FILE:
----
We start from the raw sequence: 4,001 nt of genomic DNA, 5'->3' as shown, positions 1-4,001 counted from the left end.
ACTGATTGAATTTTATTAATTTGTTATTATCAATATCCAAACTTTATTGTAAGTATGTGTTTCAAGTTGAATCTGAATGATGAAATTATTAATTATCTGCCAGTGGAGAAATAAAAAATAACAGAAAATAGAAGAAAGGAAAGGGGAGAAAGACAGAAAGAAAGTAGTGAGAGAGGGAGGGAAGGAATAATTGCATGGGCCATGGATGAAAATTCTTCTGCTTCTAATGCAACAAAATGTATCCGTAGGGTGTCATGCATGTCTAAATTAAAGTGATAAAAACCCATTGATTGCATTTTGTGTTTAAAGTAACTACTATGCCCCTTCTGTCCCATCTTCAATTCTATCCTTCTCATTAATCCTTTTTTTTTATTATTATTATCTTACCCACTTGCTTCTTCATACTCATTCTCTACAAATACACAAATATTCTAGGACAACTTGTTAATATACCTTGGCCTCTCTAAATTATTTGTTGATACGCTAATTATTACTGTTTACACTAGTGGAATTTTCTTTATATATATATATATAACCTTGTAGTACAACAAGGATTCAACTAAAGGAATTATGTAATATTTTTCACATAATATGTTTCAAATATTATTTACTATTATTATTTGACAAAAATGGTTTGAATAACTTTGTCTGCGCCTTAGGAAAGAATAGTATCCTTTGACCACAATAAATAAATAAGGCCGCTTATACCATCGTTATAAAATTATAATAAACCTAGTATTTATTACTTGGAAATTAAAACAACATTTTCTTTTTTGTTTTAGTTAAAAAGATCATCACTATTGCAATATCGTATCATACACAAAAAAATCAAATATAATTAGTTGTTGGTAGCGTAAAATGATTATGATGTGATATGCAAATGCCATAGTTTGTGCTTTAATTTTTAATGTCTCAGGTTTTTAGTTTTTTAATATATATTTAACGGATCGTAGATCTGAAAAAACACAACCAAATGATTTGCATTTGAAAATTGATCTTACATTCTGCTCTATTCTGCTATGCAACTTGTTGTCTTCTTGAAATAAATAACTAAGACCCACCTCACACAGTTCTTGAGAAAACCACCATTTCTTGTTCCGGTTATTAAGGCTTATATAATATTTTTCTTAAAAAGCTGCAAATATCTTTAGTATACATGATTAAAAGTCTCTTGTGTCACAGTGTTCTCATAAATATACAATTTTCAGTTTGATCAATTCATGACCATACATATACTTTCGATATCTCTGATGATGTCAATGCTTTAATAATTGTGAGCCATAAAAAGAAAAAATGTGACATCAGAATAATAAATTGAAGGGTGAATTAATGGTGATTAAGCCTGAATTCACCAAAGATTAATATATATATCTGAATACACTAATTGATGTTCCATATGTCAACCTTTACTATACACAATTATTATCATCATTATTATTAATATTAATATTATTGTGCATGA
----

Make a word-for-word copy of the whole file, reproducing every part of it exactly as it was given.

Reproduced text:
We start from the raw sequence: 4,001 nt of genomic DNA, 5'->3' as shown, positions 1-4,001 counted from the left end.
ACTGATTGAATTTTATTAATTTGTTATTATCAATATCCAAACTTTATTGTAAGTATGTGTTTCAAGTTGAATCTGAATGATGAAATTATTAATTATCTGCCAGTGGAGAAATAAAAAATAACAGAAAATAGAAGAAAGGAAAGGGGAGAAAGACAGAAAGAAAGTAGTGAGAGAGGGAGGGAAGGAATAATTGCATGGGCCATGGATGAAAATTCTTCTGCTTCTAATGCAACAAAATGTATCCGTAGGGTGTCATGCATGTCTAAATTAAAGTGATAAAAACCCATTGATTGCATTTTGTGTTTAAAGTAACTACTATGCCCCTTCTGTCCCATCTTCAATTCTATCCTTCTCATTAATCCTTTTTTTTTATTATTATTATCTTACCCACTTGCTTCTTCATACTCATTCTCTACAAATACACAAATATTCTAGGACAACTTGTTAATATACCTTGGCCTCTCTAAATTATTTGTTGATACGCTAATTATTACTGTTTACACTAGTGGAATTTTCTTTATATATATATATATAACCTTGTAGTACAACAAGGATTCAACTAAAGGAATTATGTAATATTTTTCACATAATATGTTTCAAATATTATTTACTATTATTATTTGACAAAAATGGTTTGAATAACTTTGTCTGCGCCTTAGGAAAGAATAGTATCCTTTGACCACAATAAATAAATAAGGCCGCTTATACCATCGTTATAAAATTATAATAAACCTAGTATTTATTACTTGGAAATTAAAACAACATTTTCTTTTTTGTTTTAGTTAAAAAGATCATCACTATTGCAATATCGTATCATACACAAAAAAATCAAATATAATTAGTTGTTGGTAGCGTAAAATGATTATGATGTGATATGCAAATGCCATAGTTTGTGCTTTAATTTTTAATGTCTCAGGTTTTTAGTTTTTTAATATATATTTAACGGATCGTAGATCTGAAAAAACACAACCAAATGATTTGCATTTGAAAATTGATCTTACATTCTGCTCTATTCTGCTATGCAACTTGTTGTCTTCTTGAAATAAATAACTAAGACCCACCTCACACAGTTCTTGAGAAAACCACCATTTCTTGTTCCGGTTATTAAGGCTTATATAATATTTTTCTTAAAAAGCTGCAAATATCTTTAGTATACATGATTAAAAGTCTCTTGTGTCACAGTGTTCTCATAAATATACAATTTTCAGTTTGATCAATTCATGACCATACATATACTTTCGATATCTCTGATGATGTCAATGCTTTAATAATTGTGAGCCATAAAAAGAAAAAATGTGACATCAGAATAATAAATTGAAGGGTGAATTAATGGTGATTAAGCCTGAATTCACCAAAGATTAATATATATATCTGAATACACTAATTGATGTTCCATATGTCAACCTTTACTATACACAATTATTATCATCATTATTATTAATATTAATATTATTGTGCATGA